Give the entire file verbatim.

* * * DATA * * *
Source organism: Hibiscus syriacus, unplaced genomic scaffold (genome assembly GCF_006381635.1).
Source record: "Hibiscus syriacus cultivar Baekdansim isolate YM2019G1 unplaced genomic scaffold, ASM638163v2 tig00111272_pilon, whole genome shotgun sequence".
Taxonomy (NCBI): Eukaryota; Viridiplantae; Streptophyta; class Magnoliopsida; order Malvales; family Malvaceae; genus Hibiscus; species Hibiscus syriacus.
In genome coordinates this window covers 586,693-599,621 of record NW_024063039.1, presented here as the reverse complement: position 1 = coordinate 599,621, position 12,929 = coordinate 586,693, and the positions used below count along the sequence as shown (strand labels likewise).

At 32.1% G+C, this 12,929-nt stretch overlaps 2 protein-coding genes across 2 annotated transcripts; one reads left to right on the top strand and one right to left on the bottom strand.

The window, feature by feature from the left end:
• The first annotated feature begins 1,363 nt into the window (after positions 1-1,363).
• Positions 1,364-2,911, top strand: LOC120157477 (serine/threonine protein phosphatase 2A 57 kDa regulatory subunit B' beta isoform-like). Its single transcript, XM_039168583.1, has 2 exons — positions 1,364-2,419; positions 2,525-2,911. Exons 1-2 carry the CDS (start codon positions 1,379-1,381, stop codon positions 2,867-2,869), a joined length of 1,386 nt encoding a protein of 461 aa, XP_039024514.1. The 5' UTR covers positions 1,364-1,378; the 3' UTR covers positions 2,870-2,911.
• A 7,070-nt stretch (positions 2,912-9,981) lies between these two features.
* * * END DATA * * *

Source organism: Hibiscus syriacus, unplaced genomic scaffold (genome assembly GCF_006381635.1).
Source record: "Hibiscus syriacus cultivar Baekdansim isolate YM2019G1 unplaced genomic scaffold, ASM638163v2 tig00111272_pilon, whole genome shotgun sequence".
Taxonomy (NCBI): Eukaryota; Viridiplantae; Streptophyta; class Magnoliopsida; order Malvales; family Malvaceae; genus Hibiscus; species Hibiscus syriacus.
In genome coordinates this window covers 586,693-599,621 of record NW_024063039.1, presented here as the reverse complement: position 1 = coordinate 599,621, position 12,929 = coordinate 586,693, and the positions used below count along the sequence as shown (strand labels likewise).

At 32.1% G+C, this 12,929-nt stretch overlaps 2 protein-coding genes across 2 annotated transcripts; one reads left to right on the top strand and one right to left on the bottom strand.

The window, feature by feature from the left end:
• The first annotated feature begins 1,363 nt into the window (after positions 1-1,363).
• Positions 1,364-2,911, top strand: LOC120157477 (serine/threonine protein phosphatase 2A 57 kDa regulatory subunit B' beta isoform-like). Its single transcript, XM_039168583.1, has 2 exons — positions 1,364-2,419; positions 2,525-2,911. Exons 1-2 carry the CDS (start codon positions 1,379-1,381, stop codon positions 2,867-2,869), a joined length of 1,386 nt encoding a protein of 461 aa, XP_039024514.1. The 5' UTR covers positions 1,364-1,378; the 3' UTR covers positions 2,870-2,911.
• A 7,070-nt stretch (positions 2,912-9,981) lies between these two features.